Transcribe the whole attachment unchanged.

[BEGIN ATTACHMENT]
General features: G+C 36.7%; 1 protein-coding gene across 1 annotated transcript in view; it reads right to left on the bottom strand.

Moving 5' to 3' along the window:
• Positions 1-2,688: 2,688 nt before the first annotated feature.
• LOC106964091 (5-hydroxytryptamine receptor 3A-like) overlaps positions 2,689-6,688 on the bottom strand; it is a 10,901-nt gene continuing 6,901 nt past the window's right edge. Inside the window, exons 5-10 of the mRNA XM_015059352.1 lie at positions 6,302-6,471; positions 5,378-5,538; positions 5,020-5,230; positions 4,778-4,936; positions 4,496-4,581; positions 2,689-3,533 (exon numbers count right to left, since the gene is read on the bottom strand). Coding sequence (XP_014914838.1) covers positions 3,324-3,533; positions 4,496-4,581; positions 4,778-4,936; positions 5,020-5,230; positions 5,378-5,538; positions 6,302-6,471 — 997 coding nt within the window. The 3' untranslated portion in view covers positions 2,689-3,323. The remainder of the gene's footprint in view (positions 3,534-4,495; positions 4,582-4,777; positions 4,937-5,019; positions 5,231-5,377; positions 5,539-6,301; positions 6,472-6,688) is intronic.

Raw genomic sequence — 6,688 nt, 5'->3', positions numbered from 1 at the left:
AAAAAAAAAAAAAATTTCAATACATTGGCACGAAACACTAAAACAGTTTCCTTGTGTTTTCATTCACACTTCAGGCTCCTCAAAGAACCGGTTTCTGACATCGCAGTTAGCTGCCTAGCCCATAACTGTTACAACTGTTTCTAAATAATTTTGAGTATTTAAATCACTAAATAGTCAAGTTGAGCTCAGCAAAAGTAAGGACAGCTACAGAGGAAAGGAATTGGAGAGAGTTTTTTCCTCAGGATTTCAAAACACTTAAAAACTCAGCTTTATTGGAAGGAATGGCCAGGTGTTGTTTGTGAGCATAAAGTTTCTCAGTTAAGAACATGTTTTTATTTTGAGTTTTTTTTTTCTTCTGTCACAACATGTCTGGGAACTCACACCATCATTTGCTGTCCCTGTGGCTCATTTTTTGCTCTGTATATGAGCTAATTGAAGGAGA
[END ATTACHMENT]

General features: G+C 36.7%; 1 protein-coding gene across 1 annotated transcript in view; it reads right to left on the bottom strand.

Moving 5' to 3' along the window:
• Positions 1-2,688: 2,688 nt before the first annotated feature.
• LOC106964091 (5-hydroxytryptamine receptor 3A-like) overlaps positions 2,689-6,688 on the bottom strand; it is a 10,901-nt gene continuing 6,901 nt past the window's right edge. Inside the window, exons 5-10 of the mRNA XM_015059352.1 lie at positions 6,302-6,471; positions 5,378-5,538; positions 5,020-5,230; positions 4,778-4,936; positions 4,496-4,581; positions 2,689-3,533 (exon numbers count right to left, since the gene is read on the bottom strand). Coding sequence (XP_014914838.1) covers positions 3,324-3,533; positions 4,496-4,581; positions 4,778-4,936; positions 5,020-5,230; positions 5,378-5,538; positions 6,302-6,471 — 997 coding nt within the window. The 3' untranslated portion in view covers positions 2,689-3,323. The remainder of the gene's footprint in view (positions 3,534-4,495; positions 4,582-4,777; positions 4,937-5,019; positions 5,231-5,377; positions 5,539-6,301; positions 6,472-6,688) is intronic.

Raw genomic sequence — 6,688 nt, 5'->3', positions numbered from 1 at the left:
AAAAAAAAAAAAAATTTCAATACATTGGCACGAAACACTAAAACAGTTTCCTTGTGTTTTCATTCACACTTCAGGCTCCTCAAAGAACCGGTTTCTGACATCGCAGTTAGCTGCCTAGCCCATAACTGTTACAACTGTTTCTAAATAATTTTGAGTATTTAAATCACTAAATAGTCAAGTTGAGCTCAGCAAAAGTAAGGACAGCTACAGAGGAAAGGAATTGGAGAGAGTTTTTTCCTCAGGATTTCAAAACACTTAAAAACTCAGCTTTATTGGAAGGAATGGCCAGGTGTTGTTTGTGAGCATAAAGTTTCTCAGTTAAGAACATGTTTTTATTTTGAGTTTTTTTTTTCTTCTGTCACAACATGTCTGGGAACTCACACCATCATTTGCTGTCCCTGTGGCTCATTTTTTGCTCTGTATATGAGCTAATTGAAGGAGA